“I’m sorry for your loss,” Nick said. “What can you tell me about her?”
“She was wild. Drank too much, smoked too much. And I’m not talking about cigarettes. She was also a good friend and a shoulder to cry on.” She pursed her lips as she clung to her emotions.
“You said she wasn’t a hooker. Where did she get her clients from? The strip club?”
“Did she ever go down to the Cities to earn some extra cash?”
“I have no idea,” Jaymee said. “There were times she’d be gone a few days, and I’d look after Mutt, her dog. She never said where she was going, and I never asked. Guess I didn’t want to know.”
“Interesting,” Nick said.
Jaymee’s blue eyes flashed to his. “Why?”
“I’m trying to figure out why our serial killer traveled four hours north of his hunting grounds. I’ve got four other victims in Hennepin County. Every one met the same fate as Crystal. Every one was a known prostitute.”
“Crystal wasn’t hooking.” Jaymee’s voice jumped half an octave. “She had a specific clientele of guys she trusted. That’s it.”
Nick knew he had to tread carefully. He needed Jaymee to trust him. “I’m just trying to figure out what brought him here. You said yourself she left for days at a time and you had no idea what she was doing.”
He waited a few seconds to let the words sink in. “Is it impossible she went down to the city for work?”
“If by work you mean walking the streets, then yes, it’s Goddamned impossible.”
“Because she wasn’t stupid,” Jaymee gritted out. “She knew how to work smart.”
“She also had a drug habit,” Nick said softly. “Coke or meth?”
Jaymee flinched. “Meth. Coke was too expensive.”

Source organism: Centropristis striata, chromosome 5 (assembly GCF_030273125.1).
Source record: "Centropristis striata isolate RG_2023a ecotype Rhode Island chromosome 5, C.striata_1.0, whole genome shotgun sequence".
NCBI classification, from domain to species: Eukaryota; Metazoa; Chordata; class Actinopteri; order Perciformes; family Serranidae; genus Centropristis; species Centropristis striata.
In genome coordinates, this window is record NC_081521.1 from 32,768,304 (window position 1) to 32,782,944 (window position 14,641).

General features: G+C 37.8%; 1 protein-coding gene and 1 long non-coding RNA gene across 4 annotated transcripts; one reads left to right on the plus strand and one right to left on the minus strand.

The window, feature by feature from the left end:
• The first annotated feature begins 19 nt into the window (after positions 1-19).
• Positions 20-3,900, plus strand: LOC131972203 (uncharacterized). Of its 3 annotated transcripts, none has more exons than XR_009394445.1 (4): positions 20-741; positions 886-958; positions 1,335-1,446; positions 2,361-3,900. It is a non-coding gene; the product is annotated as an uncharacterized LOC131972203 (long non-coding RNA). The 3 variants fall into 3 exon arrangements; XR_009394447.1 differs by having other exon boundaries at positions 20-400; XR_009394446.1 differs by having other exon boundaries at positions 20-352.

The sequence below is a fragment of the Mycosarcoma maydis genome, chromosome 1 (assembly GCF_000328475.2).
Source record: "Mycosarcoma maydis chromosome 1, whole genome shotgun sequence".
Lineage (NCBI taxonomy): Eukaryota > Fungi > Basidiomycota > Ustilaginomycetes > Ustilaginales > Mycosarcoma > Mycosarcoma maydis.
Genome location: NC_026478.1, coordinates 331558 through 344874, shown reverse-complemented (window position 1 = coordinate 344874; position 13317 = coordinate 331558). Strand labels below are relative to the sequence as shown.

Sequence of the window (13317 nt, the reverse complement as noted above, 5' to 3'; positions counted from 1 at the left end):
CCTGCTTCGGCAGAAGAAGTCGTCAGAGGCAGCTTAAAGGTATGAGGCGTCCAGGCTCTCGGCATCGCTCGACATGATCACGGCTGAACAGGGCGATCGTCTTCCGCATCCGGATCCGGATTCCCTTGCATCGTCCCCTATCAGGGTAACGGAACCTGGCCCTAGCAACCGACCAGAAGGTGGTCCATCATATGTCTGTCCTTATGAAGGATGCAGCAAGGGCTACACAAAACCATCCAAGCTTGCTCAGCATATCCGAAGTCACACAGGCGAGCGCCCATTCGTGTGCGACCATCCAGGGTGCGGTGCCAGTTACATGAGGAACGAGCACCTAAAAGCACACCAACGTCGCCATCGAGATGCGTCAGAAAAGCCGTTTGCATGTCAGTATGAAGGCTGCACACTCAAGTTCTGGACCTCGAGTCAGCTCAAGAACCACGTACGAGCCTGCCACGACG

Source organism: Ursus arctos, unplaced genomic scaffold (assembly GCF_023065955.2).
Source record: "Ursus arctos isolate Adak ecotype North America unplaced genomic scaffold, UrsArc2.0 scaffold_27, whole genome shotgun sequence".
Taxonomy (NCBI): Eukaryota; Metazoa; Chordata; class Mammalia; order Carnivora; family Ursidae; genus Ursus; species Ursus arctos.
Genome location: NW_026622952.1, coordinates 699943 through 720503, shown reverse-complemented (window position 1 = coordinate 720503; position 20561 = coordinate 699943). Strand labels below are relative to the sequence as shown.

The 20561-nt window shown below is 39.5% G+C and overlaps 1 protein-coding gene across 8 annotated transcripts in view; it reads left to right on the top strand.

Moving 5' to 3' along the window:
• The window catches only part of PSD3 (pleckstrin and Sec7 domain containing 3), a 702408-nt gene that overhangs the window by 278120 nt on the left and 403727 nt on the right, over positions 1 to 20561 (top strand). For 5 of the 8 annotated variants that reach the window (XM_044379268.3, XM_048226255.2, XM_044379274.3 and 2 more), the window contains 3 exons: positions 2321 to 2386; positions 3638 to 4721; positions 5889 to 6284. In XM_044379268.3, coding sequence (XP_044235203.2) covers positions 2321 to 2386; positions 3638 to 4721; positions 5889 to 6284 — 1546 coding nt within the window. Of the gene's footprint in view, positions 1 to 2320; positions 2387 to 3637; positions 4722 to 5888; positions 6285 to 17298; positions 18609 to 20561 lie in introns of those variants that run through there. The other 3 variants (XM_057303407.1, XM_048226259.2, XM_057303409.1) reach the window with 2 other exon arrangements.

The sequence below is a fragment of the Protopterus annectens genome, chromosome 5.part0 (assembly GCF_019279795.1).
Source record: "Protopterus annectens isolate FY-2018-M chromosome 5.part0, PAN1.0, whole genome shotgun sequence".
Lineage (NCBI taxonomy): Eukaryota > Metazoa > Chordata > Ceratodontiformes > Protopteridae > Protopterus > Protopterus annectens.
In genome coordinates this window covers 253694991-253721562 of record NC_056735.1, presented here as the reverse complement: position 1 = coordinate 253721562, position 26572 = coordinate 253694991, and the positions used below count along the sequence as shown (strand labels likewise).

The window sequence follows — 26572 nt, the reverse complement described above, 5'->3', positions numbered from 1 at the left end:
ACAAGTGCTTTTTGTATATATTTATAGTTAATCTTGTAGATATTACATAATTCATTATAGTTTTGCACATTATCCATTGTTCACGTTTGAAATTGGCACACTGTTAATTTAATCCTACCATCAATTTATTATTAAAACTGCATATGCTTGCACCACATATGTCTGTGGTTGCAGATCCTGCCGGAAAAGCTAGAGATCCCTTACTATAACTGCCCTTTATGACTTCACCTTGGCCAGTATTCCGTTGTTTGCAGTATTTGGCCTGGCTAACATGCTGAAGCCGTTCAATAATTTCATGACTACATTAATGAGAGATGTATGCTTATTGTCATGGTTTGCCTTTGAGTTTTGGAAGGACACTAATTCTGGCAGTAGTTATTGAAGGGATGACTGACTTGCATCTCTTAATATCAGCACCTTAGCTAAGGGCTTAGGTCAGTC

“Meth’s not cheap either. It also messes with your head, makes you lose control and make bad decisions.”
Jaymee looked down at the ground, digging the toe of her canvas sneakers into the dirt. His words made sense, Nick thought. She just didn’t want to accept them.
“No,” she finally said. “Not Crystal.”
Her jaw was set, her gaze defiant. She’d made up her mind.
“All right,” Nick said. “Can you think of any time she was afraid? Worried she might have a stalker? A guy at the club who got too handsy?”
Jaymee shook her head. “No. She never complained. Life was all good and all about the next high.”
Nick couldn’t understand why Jaymee didn’t believe Crystal would hook in the Cities. The girl had a serious drug habit and little fear. The combination didn’t make a cautious person.
Adams waddled toward them, sweating through his polyester shirt. His round belly suffered from serious dunlap disease, hanging so low over his belt Nick wondered how he could see to fasten it.
“Samuels,” Adams huffed. “Something you need to see.”
“I need to go home,” Jaymee said. “Please.”
“Go,” Nick said. “But expect to hear from me soon.”
She waved him off, moving across the lots with her arms clenched tightly around her waist and her shoulders hunched.
With a sigh, Nick headed for Crystal’s trailer. What fresh hell awaited him today?
The Prophet Post 1
The Prophet Post 2